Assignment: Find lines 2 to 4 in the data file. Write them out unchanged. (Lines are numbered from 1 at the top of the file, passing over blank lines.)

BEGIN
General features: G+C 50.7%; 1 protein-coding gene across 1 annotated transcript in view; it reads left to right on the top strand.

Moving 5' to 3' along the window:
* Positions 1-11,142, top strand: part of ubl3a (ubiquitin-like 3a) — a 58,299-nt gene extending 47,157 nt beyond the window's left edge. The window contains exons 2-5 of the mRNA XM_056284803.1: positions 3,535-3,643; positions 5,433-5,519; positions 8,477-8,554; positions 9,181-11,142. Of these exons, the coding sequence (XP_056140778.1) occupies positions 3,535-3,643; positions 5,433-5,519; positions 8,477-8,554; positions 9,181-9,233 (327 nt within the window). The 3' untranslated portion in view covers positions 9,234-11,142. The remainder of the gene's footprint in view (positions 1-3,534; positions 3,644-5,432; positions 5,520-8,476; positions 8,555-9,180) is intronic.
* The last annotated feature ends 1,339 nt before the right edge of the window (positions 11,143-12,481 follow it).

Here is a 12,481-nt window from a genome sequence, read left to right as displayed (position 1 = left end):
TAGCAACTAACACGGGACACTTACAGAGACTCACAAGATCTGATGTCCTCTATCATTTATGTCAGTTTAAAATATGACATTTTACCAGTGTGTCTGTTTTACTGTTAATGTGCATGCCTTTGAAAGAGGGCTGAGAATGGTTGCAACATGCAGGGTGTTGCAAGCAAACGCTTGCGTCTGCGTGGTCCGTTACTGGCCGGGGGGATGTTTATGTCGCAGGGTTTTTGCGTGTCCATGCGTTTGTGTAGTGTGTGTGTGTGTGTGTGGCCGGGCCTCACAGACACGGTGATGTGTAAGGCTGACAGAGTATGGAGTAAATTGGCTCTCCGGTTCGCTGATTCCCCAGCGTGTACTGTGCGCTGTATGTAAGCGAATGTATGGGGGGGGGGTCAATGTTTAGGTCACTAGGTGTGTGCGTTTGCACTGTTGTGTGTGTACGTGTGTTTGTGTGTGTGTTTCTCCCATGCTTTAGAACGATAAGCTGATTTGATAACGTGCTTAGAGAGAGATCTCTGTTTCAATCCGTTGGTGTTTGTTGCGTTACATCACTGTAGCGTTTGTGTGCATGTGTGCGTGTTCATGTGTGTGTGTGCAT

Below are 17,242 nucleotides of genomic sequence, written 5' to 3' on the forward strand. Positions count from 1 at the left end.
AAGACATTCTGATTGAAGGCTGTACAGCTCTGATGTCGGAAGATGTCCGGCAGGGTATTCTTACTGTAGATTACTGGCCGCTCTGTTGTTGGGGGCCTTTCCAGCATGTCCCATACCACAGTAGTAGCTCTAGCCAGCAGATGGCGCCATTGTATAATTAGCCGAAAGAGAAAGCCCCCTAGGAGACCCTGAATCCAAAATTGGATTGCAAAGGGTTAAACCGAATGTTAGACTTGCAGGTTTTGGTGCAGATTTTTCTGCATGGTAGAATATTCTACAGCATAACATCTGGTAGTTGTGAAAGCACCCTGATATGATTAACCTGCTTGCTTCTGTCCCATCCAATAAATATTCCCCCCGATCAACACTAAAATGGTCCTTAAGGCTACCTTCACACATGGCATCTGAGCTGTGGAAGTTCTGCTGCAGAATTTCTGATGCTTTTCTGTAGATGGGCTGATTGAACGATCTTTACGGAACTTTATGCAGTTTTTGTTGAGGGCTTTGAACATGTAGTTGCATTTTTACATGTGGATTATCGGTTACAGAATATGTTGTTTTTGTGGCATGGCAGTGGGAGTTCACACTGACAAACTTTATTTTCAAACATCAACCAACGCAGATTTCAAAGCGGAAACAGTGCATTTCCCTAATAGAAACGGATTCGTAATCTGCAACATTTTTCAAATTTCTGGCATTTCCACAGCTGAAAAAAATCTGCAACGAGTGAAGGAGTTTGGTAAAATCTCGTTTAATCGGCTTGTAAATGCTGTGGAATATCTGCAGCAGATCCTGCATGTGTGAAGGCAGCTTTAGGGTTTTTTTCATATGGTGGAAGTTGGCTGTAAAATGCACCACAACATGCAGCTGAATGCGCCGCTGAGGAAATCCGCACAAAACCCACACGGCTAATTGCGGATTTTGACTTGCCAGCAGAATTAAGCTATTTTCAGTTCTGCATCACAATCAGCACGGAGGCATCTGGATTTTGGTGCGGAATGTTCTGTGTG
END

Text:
Moving 5' to 3' along the window:
* Positions 1-11,142, top strand: part of ubl3a (ubiquitin-like 3a) — a 58,299-nt gene extending 47,157 nt beyond the window's left edge. The window contains exons 2-5 of the mRNA XM_056284803.1: positions 3,535-3,643; positions 5,433-5,519; positions 8,477-8,554; positions 9,181-11,142. Of these exons, the coding sequence (XP_056140778.1) occupies positions 3,535-3,643; positions 5,433-5,519; positions 8,477-8,554; positions 9,181-9,233 (327 nt within the window). The 3' untranslated portion in view covers positions 9,234-11,142. The remainder of the gene's footprint in view (positions 1-3,534; positions 3,644-5,432; positions 5,520-8,476; positions 8,555-9,180) is intronic.
* The last annotated feature ends 1,339 nt before the right edge of the window (positions 11,143-12,481 follow it).